“Nordic Frontier” is the English-language outreach podcast of the Swedish neo-Nazi political party the Nordic Resistance Movement, which has produced the show since January 2017. (The Finnish government banned Nordic Resistance Movement in 2017, a few weeks after members of the group’s branch in Sweden were sentenced to prison for three bombings in Göteborg, including one targeting a refugee center. Its members have perpetrated a variety of attacks on activists and others in the countries where NRM is active.) “Nordic Frontier” is the only international podcast in this report. It has three regular hosts: Andreas Johansson, Johan Svensson and Michael Hovila, who each represent Sweden, Norway and Finland.
“White Rabbit Radio” has gone through several iterations as a show. It began on ham radio, then was sporadically distributed as sound files, and finally in 2017 it took shape as a regularly occurring podcast initially called “This Week in White Genocide.” That title was dropped after nine episodes, and the show is now called “White Rabbit Radio.” Tim Murdock, the show’s host who uses the alias “Horus the Avenger,” has claimed the title is a nod to Lewis Carroll’s “Alice’s Adventures in Wonderland.” Murdock has also stated that he believes the white rabbit represents peoples of European descent and their genetic perfection. There is also an associated show called “End-Game Exotica” that began in 2011 and requires a paid subscription. In February 2019, Murdock began to distribute “White Rabbit Radio” as a livestreamed video series. These video episodes are archived on Bitchute, a YouTube clone that has become a haven for white supremacist content. Murdock has also streamed the show on video-streaming platforms such as DLive.
“GoyTalk” was started as a weekly video podcast streamed on YouTube by a host using the alias “Dino Spumoni,” with co-hosts “Paddocksperg,” “Peezy” and “Arnel Schwarzen***a” (asterisks added). The show ran from May 2018 through December 2019. Many episodes featured special guests. Titles like “ZOG bless America,” “Hoes Mad,” and a seven-part “Blacked History Month” series indicate the show’s antisemitic, misogynist and racist content.
“Killstream,” hosted by Ethan Ralph and a long list of co-hosts and special guests, bills itself as a “free speech” comedy show. The show broadcasts up to five nights per week. The show formerly streamed on Youtube, but was banned after news media revealed that the show was profiting from racist content by way of Youtube's “SuperChats” feature. The show then moved to video livestreaming service DLive, where Ralph continued to earn considerable donations from fans until he was temporarily banned following the insurrection in the U.S. Capitol on Jan. 6.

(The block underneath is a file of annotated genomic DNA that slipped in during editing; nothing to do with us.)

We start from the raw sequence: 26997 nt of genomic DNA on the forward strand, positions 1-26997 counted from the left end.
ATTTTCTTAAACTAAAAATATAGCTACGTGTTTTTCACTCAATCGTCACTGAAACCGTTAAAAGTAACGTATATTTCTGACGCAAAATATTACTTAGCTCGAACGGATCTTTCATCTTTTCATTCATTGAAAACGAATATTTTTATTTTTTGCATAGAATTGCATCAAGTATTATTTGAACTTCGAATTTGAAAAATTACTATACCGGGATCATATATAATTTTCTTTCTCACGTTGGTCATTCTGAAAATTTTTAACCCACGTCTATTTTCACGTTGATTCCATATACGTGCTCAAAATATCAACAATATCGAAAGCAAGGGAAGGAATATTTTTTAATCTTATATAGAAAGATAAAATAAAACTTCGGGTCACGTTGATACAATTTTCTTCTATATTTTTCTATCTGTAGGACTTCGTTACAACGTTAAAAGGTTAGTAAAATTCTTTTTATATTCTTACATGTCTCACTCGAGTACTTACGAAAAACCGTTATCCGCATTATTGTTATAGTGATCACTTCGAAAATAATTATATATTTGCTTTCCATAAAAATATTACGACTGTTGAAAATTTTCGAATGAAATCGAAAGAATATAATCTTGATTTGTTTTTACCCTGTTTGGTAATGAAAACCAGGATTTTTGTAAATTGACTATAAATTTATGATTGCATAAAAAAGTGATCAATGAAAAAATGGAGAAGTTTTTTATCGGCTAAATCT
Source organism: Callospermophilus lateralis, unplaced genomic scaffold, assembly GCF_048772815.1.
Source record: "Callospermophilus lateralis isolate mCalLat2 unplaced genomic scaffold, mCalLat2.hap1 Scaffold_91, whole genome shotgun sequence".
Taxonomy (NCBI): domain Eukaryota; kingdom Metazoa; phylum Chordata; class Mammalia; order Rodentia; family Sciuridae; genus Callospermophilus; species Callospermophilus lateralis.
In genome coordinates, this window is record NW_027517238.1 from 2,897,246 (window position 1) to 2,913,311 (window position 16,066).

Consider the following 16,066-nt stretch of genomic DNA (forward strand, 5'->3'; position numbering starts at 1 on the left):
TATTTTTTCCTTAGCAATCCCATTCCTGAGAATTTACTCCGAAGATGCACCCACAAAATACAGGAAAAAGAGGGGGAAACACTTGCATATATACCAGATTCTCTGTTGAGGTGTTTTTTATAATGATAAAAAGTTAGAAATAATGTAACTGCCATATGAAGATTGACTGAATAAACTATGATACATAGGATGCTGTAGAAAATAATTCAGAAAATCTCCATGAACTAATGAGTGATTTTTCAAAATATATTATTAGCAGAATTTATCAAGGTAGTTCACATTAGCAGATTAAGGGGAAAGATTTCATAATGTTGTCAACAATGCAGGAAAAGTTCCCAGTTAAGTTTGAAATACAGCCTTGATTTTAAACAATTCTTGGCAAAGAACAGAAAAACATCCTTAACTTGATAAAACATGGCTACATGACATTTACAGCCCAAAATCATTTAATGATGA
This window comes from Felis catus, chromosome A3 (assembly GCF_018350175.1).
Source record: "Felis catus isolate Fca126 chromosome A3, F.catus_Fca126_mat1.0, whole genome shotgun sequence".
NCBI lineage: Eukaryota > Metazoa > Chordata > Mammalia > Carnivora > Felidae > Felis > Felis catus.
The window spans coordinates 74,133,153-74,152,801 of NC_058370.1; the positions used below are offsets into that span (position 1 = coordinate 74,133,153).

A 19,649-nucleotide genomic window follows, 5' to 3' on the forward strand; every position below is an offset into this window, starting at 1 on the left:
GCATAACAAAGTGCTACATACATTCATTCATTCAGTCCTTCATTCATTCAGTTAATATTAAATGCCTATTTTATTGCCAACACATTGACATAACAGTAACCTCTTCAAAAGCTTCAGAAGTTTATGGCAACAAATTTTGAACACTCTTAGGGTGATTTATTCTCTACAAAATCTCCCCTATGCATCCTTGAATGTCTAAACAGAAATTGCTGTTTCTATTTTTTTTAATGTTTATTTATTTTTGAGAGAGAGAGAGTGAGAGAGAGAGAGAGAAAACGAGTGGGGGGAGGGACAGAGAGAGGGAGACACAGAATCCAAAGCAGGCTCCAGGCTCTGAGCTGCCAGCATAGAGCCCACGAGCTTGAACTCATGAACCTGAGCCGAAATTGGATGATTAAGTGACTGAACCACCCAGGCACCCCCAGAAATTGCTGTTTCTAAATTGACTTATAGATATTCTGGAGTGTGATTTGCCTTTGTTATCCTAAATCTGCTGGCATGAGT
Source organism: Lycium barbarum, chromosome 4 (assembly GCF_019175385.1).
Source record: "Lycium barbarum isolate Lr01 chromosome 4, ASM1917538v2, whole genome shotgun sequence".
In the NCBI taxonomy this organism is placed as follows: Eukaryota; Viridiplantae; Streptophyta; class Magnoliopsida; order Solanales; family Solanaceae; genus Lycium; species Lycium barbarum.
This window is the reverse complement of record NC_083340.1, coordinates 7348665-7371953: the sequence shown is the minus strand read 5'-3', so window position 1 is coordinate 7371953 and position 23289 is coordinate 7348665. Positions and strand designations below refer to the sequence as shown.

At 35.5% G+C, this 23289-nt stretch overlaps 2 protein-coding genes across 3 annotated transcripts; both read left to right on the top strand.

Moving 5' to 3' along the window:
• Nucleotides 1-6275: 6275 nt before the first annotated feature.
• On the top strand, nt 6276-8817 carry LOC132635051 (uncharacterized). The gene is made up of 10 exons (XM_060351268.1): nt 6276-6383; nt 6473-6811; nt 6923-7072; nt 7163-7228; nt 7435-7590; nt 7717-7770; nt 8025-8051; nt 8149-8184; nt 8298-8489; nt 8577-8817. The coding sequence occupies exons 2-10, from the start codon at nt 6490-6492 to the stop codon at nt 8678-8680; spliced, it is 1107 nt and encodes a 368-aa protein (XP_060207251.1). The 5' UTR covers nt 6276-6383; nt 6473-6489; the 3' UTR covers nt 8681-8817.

“The Cocktail Hour” is an audio-only podcast hosted by pseudonymous “John Q. Publius” since fall 2018. The show has no co-hosts as of this writing but does feature appearances by various new and returning guests who offer commentary on episodes with titles such as “The Delusions of Multi-Culturalism” and “Infighting and Accelerationism.” Accelerationism refers to a strand of white supremacist ideology that promotes terrorism as a means for ushering in the collapse of modern society and replacing it with a white ethnostate. “The Cocktail Hour” is currently available on numerous podcast syndication services.
“McSpencer Group” is a streaming video series hosted by Richard B. Spencer of the National Policy Institute. The show originally aired on YouTube beginning in March 2019, but it has since been forced off the platform. Spencer has continued to stream on lbry.tv and Entropy, two “alt-tech” streaming services. You can read more about Richard Spencer in Part 2 of this series: “Richard Spencer’s Origins in the Podcast Network.”
Finally, “Full Haus” advertises itself as a show “for white fathers, aspiring ones, and the whole biofam.” Its main host is Matthew Q. Gebert, using the alias “Coach Finstock,” who SPLC’s publishing arm, Hatewatch, revealed to be a U.S. State Department employee. Co-hosts include Michael McKevitt, using the alias “Potato Smasher,” and a man going by “Sam.”
The importance of podcasts in the extreme right
The extreme right has depended on its own alternative media networks to promote events, propagate new ideas and network both within and across ideologies. (Indeed, as Part 4 of this series explores, the far right has a long history of using audio and visual technology to broadcast its message of hate, both in the United States and beyond.) Even though far-right extremist leaders welcomed some of the mainstream press’ attention to their movement in the early Trump era, insofar as it drew the movement into the limelight, these networks have persisted.